Clinical Review

2019 Update on Obstetrics

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References

ACOG's recommendations

Ongoing process. ACOG's first proposed change concerns the structure of the postpartum visit itself, which traditionally has been a single visit with a provider at approximately 6 weeks postpartum. Postpartum care plans actually should be started before birth, during regular prenatal care, and adjusted in the hospital as needed so that the provider can educate patients about the issues they may face and resources they may need during this time. This prenatal preparation hopefully will encourage more patients to attend their postpartum visits.


Increased provider contact. Another proposed change is that after delivery, the patient should have contact with a provider within the first 3 weeks postpartum. For high-risk patients, this may involve an in-person clinic visit as soon as 3 to 10 days postpartum (for hypertensive disorders of pregnancy) or at 1 to 2 weeks (for postpartum depression screening, incision checks, and lactation issues). For lower-risk patients, a phone call may be appropriate and/or preferred. Ongoing follow-up for all patients before the final postpartum visit should be individualized.


Postpartum visit and care transition. ACOG recommends a comprehensive postpartum visit at 4 to 12 weeks to fully evaluate the woman's physical, social, and psychologic well-being and to serve as a transition from pregnancy care to well-woman care. This is a large order and includes evaluation of the following:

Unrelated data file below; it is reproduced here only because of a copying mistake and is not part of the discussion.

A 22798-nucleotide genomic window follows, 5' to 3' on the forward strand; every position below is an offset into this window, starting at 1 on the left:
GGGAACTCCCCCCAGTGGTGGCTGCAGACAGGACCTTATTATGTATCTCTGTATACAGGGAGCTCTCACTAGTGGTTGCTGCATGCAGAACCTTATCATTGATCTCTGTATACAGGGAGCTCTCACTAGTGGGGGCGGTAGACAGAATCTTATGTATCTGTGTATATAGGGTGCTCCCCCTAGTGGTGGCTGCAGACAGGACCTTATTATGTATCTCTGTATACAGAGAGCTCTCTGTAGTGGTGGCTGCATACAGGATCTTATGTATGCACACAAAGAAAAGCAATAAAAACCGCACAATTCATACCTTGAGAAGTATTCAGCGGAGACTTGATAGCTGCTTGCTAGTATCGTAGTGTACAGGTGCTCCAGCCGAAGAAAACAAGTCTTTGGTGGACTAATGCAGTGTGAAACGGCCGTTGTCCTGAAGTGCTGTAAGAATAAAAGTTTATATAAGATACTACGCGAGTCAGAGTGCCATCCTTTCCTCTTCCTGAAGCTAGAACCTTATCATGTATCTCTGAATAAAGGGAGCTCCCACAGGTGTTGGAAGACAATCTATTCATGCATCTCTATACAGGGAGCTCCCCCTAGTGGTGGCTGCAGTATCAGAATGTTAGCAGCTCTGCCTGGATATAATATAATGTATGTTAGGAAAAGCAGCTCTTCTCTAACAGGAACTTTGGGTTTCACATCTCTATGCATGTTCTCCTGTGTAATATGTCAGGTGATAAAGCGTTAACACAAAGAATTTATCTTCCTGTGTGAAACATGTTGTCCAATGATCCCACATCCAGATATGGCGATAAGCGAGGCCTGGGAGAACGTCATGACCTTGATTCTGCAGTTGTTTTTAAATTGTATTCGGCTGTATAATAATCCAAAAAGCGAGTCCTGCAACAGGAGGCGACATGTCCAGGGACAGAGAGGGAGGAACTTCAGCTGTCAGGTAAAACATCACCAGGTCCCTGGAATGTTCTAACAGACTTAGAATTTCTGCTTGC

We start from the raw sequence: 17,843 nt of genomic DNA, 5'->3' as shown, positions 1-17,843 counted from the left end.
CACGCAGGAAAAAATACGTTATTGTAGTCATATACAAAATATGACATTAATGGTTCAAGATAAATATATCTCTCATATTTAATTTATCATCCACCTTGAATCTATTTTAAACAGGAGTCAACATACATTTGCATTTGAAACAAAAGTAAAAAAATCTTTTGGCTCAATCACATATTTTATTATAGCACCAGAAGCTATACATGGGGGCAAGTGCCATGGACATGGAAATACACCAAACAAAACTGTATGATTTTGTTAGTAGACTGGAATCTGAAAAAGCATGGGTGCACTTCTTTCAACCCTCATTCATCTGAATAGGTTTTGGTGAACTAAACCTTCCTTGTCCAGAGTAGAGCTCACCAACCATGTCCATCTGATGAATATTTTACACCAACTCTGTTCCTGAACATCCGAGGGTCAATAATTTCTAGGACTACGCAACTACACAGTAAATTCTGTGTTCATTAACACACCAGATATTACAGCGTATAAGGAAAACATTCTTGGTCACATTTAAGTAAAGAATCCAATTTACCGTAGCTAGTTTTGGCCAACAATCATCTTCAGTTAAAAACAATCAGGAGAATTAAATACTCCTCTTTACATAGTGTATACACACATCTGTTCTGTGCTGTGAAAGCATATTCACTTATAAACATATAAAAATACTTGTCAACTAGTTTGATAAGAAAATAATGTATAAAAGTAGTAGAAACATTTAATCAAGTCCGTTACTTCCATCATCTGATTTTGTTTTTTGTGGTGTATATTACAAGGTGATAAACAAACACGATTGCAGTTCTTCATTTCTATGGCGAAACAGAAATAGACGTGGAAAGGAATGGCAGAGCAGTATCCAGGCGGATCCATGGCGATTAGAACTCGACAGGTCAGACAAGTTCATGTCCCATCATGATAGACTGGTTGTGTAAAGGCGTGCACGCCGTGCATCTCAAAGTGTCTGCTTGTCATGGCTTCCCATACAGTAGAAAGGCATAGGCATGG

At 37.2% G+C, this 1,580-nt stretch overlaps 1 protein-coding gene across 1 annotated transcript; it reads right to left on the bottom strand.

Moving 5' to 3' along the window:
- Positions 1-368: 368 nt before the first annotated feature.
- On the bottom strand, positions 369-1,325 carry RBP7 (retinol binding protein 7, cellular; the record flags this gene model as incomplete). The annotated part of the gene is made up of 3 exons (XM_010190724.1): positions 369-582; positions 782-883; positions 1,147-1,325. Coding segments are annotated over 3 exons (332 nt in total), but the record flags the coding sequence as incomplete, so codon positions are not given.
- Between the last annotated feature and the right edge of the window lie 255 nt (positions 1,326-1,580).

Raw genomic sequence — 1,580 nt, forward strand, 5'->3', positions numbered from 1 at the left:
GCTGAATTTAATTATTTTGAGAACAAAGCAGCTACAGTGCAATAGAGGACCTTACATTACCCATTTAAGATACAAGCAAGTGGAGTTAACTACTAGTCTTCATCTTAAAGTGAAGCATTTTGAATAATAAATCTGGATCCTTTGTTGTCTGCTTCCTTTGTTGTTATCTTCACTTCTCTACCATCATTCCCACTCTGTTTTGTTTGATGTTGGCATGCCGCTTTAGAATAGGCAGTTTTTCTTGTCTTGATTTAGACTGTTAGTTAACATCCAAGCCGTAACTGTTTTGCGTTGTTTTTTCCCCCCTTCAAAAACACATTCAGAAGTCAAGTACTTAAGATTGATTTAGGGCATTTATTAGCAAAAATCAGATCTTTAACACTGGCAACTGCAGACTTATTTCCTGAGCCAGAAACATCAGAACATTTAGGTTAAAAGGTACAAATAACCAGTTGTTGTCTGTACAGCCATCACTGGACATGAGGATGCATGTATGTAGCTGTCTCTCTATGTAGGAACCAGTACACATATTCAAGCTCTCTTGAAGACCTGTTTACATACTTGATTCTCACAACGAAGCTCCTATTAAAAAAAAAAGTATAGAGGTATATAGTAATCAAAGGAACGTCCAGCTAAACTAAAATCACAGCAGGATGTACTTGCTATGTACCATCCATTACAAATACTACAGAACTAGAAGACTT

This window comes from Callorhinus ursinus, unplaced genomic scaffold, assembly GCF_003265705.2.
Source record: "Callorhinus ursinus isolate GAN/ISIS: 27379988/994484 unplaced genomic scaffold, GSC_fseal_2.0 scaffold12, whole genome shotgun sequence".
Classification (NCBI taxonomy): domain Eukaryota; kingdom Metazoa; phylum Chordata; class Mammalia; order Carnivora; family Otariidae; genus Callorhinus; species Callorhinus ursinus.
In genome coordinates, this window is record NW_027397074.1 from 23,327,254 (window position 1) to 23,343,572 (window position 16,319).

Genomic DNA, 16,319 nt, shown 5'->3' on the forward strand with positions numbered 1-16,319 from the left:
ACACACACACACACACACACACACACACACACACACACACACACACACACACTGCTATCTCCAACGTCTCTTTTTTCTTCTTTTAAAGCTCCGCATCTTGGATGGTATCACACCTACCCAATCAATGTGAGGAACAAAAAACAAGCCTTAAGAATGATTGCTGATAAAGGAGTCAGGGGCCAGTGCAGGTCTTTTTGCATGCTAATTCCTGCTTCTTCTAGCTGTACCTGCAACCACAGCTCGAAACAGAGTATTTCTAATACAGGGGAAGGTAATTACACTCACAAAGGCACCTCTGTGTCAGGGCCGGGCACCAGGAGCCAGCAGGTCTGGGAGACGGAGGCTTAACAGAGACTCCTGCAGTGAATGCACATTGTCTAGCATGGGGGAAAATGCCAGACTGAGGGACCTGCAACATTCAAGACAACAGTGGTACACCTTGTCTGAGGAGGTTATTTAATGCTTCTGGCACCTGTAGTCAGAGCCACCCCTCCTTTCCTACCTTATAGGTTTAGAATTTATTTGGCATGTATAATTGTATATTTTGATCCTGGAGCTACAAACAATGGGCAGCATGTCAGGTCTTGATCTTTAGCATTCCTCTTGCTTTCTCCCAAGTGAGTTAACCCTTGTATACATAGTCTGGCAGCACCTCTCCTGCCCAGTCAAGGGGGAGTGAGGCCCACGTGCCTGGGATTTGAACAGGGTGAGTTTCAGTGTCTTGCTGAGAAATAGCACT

• mood and emotional well-being
  • infant care and feeding
  • sexuality, contraception, and birth spacing
  • sleep and fatigue
  • physical recovery from birth
  • chronic disease management and transition to primary care provider
  • health maintenance
  • review of labor and delivery course if needed
  • review of risks and recommendations for future pregnancies.

After these components are addressed, it is expected that the patient will be transitioned to a primary care provider (who may continue to be the ObGyn, as appropriate) to coordinate her future care in the primary medical home.

Useful resource for adopting new paradigm

ACOG's recommendations are somewhat daunting, and these changes will require education and resources, a significant increase in obstetric provider time and effort, and consideration of policy change regarding such issues as parental leave and postpartum care reimbursement. As a start, ACOG has developed an online aid for health care providers called "Postpartum toolkit" (https://www.acog.org/About-ACOG/ACOG-Departments/Toolkits-for-Health-Car...), which provides education and resources for all steps in the process and can be individualized for each practice and patient.7

WHAT THIS EVIDENCE MEANS FOR PRACTICE
Postpartum care should be seen as an ongoing process to address both short- and long-term health outcomes for the patient, her newborn, and their family. This process should begin with planning in the antenatal period, continue with close individualized follow-up within the first 3 weeks of birth, and conclude with a comprehensive postpartum evaluation and transition to well-woman care. Shifting the paradigm of postpartum care will take considerable commitment and resources on the part of obstetric providers and their practices. In my practice, we routinely see hypertensive patients within the first week postpartum and patients at risk for postpartum depression within the first 2 weeks in our clinics. We have a standard 6-week postpartum visit for all patients as well. Going forward, we need to further determine how and when we can implement ACOG’s extensive new recommendations for optimizing postpartum care.

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